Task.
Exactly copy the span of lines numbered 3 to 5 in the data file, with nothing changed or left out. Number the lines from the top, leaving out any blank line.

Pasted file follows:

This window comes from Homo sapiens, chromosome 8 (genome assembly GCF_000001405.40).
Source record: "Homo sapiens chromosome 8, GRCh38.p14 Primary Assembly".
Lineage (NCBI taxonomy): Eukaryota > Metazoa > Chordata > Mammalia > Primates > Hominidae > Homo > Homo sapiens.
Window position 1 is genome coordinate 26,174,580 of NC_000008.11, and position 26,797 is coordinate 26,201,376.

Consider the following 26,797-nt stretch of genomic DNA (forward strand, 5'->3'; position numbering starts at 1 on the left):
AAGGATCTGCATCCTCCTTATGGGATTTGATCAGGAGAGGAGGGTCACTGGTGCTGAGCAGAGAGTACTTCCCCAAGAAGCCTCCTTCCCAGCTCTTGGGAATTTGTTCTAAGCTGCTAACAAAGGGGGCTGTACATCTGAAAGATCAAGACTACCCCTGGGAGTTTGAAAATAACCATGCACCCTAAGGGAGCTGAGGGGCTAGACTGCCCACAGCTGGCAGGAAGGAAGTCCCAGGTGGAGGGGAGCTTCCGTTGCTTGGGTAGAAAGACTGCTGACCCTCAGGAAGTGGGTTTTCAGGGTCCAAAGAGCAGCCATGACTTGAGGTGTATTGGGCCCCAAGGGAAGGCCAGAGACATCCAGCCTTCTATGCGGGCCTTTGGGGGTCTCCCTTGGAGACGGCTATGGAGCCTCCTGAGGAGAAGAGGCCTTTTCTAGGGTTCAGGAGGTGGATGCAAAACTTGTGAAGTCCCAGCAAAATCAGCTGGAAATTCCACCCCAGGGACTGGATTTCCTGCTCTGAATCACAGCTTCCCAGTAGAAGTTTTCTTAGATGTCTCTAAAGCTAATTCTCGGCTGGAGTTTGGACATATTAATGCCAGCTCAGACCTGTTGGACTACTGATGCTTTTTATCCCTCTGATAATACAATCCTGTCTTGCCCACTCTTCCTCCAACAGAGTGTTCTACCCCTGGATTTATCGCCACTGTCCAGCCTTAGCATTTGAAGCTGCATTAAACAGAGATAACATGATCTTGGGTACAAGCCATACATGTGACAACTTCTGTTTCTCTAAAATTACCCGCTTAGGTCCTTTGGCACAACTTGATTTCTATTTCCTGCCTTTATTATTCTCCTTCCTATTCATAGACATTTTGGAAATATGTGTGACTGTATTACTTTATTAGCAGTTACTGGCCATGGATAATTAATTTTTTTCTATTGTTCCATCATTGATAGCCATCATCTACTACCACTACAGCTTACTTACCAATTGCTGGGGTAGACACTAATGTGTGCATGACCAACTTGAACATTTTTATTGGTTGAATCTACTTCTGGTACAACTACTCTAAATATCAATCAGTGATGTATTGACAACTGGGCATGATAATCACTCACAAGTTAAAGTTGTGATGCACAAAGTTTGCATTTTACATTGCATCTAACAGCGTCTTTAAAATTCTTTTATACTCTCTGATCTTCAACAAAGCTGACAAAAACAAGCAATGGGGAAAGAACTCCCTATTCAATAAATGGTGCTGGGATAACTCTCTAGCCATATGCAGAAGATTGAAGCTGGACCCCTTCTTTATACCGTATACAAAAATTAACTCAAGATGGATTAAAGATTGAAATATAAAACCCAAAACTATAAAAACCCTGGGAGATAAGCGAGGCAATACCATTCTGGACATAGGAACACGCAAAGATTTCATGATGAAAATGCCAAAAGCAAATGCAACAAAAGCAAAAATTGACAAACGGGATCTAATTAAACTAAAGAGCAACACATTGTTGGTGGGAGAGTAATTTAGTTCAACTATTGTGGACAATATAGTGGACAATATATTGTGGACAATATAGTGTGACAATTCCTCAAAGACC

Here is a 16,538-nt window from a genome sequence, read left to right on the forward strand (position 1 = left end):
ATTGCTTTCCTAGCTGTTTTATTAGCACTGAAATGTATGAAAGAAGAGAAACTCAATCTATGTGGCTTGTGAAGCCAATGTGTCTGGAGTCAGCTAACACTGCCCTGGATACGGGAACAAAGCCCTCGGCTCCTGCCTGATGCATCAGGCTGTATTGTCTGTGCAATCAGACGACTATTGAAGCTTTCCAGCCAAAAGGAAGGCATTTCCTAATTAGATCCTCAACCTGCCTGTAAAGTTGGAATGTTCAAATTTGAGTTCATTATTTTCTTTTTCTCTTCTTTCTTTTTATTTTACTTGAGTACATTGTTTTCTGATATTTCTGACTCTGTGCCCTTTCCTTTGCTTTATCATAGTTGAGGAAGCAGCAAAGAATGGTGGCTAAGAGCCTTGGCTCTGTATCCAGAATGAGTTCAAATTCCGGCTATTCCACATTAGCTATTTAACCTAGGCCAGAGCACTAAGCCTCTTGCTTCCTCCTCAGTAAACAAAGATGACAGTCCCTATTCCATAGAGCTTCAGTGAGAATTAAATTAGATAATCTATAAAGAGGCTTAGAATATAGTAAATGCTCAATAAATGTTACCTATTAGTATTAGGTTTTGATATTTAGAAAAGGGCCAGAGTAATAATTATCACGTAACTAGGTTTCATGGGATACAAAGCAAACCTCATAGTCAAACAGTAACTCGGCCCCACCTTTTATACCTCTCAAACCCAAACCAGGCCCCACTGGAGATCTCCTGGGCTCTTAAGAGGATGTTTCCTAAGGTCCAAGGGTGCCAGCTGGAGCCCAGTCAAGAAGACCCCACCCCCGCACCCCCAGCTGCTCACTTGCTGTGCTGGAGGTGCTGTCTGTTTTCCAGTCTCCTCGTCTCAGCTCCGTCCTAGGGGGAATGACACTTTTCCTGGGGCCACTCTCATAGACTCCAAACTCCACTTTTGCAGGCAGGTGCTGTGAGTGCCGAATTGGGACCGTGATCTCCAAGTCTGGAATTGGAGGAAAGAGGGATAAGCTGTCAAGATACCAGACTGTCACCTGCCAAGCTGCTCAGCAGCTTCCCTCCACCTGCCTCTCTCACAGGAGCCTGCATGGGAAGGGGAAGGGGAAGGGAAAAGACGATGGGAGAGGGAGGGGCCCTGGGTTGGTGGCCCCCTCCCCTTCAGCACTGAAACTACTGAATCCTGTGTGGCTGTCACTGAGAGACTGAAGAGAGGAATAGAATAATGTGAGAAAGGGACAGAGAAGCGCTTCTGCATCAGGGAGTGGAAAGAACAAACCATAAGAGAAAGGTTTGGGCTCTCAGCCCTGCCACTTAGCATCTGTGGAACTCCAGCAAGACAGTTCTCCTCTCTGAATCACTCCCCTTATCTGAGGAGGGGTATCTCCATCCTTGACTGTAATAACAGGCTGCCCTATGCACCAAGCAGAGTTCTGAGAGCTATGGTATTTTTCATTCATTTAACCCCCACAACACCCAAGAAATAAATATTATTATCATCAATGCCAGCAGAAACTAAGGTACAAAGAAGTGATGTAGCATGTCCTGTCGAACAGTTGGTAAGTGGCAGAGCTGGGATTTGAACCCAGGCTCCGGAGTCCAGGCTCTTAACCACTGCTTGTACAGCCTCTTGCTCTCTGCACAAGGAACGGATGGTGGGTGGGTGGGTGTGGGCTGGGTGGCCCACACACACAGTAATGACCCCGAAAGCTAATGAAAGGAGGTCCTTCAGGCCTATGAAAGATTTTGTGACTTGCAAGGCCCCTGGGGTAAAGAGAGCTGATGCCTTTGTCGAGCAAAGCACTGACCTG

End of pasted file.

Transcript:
Lineage (NCBI taxonomy): Eukaryota > Metazoa > Chordata > Mammalia > Primates > Hominidae > Homo > Homo sapiens.
Window position 1 is genome coordinate 26,174,580 of NC_000008.11, and position 26,797 is coordinate 26,201,376.

Consider the following 26,797-nt stretch of genomic DNA (forward strand, 5'->3'; position numbering starts at 1 on the left):